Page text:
Great classical pianists

Alexandra Dovgan is the pianist of her generation.


In the last century there was Richter. Today Trifonov. Now a new phenom. What is it in the Russian water that produces such giants of the keyboard?

We enjoy all great pianists. Rubinstein, Pollini, Argerich, Backhaus, Kempf, Michelangeli, Schnabel, Pogorelic, Gilels. Please add your favorite to this embarrassment of pianistic riches. But there is primus inter pares. 



Fabulous, I can only imagine how wonderful to be there in Dallas. You have inspired me to check; she will play in London in May the Bach / Busoni Chaconne and more, in the very same hall I heard Lang Lang play --like a well oiled machine-- last May !  Beauty and judgement will reign next May.

My favorites are:

Paderewsky, Cortot, Rachmaninov, Schnabel, Gould, Yudina, Horowitz, Richter.

When I was a young record collector my pianistic god was Arrau who couldn't put a finger wrong for me. When it came to the eighties though he just became slow and cumbersome and a lot of the recordings during that period should never have been released. For instance, he recorded Bach's Partitas and they were released a long time after his death "big mistake" the tempi were all over the place and a very poor copy of what was once the greatest pianist on the planet "for me".  Today I favour some of the Russian pianists, Sokolov, Trifonov, Buniatishvili and my personal favourite of them Arkady Volodos who is undeniably a technical wizard without comparison. In a class of her own though is Martha Argerich who is still giving spellbinding performances in her eighties. I have heard Pletnev live a few times in Edinburgh and when on form he is incomparable. His was the most electrifying Bach/Busoni Chaconne I have ever heard live or recorded and thank goodness he is recording piano again. I think we are all in an age now of so many specialists that it is difficult to say who is best but it should now be " who plays this or that composer best".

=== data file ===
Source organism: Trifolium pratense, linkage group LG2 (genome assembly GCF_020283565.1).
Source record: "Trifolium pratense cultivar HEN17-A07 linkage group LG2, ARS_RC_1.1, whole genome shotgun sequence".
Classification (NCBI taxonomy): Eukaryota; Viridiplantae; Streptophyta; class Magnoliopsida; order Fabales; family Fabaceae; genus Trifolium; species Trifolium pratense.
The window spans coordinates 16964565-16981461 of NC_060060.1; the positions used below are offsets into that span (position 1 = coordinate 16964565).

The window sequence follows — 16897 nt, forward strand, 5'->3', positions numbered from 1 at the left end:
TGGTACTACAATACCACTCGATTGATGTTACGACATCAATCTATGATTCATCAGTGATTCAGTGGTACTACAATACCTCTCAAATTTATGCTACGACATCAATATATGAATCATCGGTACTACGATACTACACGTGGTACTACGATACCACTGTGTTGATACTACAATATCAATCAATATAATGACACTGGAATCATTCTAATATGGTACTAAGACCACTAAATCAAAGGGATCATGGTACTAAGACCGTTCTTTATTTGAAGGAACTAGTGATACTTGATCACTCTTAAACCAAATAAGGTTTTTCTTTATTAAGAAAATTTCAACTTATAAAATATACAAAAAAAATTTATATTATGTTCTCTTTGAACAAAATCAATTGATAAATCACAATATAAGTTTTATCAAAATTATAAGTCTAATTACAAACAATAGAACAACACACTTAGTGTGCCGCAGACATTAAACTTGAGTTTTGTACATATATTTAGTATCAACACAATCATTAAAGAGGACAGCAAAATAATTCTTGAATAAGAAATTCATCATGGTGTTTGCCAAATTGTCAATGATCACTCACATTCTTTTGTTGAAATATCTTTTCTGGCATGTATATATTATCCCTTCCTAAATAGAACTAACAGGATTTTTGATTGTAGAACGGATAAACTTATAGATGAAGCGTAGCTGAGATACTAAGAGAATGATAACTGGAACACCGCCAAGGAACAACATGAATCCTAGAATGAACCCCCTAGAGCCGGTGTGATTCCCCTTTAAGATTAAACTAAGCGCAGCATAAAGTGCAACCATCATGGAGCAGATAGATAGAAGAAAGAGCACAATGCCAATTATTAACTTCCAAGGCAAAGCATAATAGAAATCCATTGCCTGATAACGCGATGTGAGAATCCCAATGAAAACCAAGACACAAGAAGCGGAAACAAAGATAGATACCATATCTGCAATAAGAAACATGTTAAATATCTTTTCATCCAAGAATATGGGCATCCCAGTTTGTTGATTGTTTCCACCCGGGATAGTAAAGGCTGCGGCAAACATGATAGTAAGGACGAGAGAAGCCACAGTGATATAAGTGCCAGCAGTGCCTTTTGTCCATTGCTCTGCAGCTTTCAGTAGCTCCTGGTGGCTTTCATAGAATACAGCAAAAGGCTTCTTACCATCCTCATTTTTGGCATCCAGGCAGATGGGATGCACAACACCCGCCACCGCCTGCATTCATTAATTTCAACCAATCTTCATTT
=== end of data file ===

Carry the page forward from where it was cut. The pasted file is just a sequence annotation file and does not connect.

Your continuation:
Over the past year, I’ve discovered another “classical” pianist, who does excellent “interpretive” work, as he prided himself on being a jazz pianist who played classical music: Samson Francois. Some of his Chopin interpretations are unparalleled, but he is definitely unconventional.  I think he prided himself over never playing the same piece the same way twice, which should appeal to some of those who think that classical music has become too formulaic.